I've written about fold forming on this blog in the past and noted several good online tutorials found on Charles Lewton-Brain's site, at ganoksin.com and on Rio Grande's You Tube channel.
I've been fold forming metal for many years and I just love the annealing, quenching and banging rhythm I find in the midst of this work. Last week, I decided to fold form a series of charms for sale at upcoming shows.
So I took a sheet of 6" x 6" copper sheet I bought at Beadfx and divided it into 24 1" x 1.5" pieces. Then I folded each one in half lengthwise. Next, I drew a shape along the piece in one of three shapes: either narrow at both ends, narrow at one end or a heart shape.
Then I forged some of them along the table, or fold edge, and others I forged along the open edge. Then to change things up a bit I tried something I learned from Mary Hettmansperger - I fluxed some of them with spray flux and that kept the firescale at bay and showcased the gorgeous reds and oranges that come out to play along the surface of copper sheet when it's quickly heated then quenched.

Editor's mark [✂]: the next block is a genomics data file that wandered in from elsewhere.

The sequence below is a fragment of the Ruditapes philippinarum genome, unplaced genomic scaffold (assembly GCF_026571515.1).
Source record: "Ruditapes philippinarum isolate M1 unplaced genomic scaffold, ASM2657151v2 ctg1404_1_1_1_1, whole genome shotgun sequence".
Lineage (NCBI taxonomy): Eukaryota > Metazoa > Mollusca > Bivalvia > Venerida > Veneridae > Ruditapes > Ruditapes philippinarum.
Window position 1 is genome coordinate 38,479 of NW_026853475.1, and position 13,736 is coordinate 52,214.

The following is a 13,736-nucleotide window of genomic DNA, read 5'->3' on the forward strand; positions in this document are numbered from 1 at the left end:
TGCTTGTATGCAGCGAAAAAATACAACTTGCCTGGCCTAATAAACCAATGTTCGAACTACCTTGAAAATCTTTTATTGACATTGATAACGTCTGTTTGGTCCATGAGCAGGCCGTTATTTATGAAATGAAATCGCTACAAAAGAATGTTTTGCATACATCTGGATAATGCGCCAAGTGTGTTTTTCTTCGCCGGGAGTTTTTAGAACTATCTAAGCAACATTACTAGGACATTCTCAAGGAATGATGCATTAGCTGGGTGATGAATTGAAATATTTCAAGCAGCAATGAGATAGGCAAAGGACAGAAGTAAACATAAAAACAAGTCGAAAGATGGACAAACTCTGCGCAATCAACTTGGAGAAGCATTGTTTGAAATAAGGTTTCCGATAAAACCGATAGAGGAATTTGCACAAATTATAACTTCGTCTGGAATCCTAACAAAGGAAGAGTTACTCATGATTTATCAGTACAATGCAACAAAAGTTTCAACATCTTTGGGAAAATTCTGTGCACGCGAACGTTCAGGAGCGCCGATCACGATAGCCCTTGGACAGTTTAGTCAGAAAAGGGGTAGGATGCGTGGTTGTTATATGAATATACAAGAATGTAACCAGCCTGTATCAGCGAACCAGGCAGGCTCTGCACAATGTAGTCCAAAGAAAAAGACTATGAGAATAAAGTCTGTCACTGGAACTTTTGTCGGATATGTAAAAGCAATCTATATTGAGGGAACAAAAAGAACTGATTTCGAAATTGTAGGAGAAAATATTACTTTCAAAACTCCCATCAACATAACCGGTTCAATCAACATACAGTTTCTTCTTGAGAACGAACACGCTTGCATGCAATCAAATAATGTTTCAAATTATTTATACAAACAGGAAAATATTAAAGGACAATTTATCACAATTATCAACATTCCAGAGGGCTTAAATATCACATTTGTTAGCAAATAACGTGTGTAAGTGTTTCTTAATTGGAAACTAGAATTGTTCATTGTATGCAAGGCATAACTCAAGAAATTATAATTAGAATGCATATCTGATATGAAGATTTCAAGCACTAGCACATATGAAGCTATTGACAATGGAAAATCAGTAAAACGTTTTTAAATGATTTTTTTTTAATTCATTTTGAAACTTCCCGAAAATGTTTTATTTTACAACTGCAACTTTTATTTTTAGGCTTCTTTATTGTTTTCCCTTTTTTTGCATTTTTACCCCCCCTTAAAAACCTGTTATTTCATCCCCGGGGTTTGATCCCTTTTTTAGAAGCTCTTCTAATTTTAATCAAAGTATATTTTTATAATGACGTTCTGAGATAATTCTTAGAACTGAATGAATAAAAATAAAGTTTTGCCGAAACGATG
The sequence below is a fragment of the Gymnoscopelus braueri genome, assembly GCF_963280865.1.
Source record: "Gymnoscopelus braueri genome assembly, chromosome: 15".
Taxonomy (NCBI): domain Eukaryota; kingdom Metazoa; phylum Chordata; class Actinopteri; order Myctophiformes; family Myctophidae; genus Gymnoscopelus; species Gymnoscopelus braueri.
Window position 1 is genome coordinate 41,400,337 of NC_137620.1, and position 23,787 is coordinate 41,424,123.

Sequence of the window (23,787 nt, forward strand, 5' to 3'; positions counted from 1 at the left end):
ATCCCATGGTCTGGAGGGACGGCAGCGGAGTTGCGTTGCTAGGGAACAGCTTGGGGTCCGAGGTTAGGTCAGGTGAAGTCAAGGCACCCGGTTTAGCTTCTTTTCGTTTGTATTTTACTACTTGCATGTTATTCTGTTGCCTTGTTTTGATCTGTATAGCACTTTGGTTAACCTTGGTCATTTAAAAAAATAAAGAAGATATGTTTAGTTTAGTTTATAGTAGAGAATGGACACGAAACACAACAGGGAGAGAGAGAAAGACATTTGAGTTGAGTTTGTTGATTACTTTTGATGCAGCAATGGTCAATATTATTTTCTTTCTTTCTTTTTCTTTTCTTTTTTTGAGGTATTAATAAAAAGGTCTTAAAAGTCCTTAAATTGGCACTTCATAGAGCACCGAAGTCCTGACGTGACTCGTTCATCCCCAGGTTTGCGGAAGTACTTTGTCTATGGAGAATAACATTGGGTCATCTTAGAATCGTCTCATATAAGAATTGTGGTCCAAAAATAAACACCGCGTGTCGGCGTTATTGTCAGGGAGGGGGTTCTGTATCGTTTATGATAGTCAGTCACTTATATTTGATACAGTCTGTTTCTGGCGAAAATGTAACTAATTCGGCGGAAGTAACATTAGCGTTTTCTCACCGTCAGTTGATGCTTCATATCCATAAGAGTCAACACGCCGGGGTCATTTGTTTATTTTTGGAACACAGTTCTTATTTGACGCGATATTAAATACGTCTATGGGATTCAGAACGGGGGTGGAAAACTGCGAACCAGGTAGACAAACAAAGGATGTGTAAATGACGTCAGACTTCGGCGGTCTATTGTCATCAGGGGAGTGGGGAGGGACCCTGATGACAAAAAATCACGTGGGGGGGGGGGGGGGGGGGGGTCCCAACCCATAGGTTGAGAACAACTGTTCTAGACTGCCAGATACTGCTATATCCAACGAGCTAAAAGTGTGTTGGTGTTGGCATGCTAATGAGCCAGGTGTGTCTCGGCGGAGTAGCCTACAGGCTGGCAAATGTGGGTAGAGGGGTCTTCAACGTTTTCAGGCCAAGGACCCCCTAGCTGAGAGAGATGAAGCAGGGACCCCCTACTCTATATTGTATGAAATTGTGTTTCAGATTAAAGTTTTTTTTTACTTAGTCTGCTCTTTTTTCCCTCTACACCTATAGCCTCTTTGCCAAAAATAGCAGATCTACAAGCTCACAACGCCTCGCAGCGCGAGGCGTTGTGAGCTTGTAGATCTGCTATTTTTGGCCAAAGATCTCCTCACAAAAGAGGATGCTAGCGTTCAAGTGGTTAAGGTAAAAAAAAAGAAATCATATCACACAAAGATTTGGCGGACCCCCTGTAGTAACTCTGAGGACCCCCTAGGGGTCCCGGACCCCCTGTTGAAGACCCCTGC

All of these leaves were fluxed. The one on top was wide at one edge and narrow at the other and then forged along the open edge. The middle leaf was cut narrow at each end and wide in the centre then forged along the table or closed edge. The bottom leaf was cut like the middle but forged along the open edge.
But I wasn't done yet! I had to pry each piece open, file the edges and hole punch each one. The final step was to polish each one with Renaissance Wax to seal the patina.
Here's a group photo. The leaves that weren't fluxed are distinguishable by their dark edges, which is firescale. If you want your pieces to be bright copper, then pickle them before sealing.
It took me quite a few hours of work to create these beauties but they were well-worth the effort, IMHO.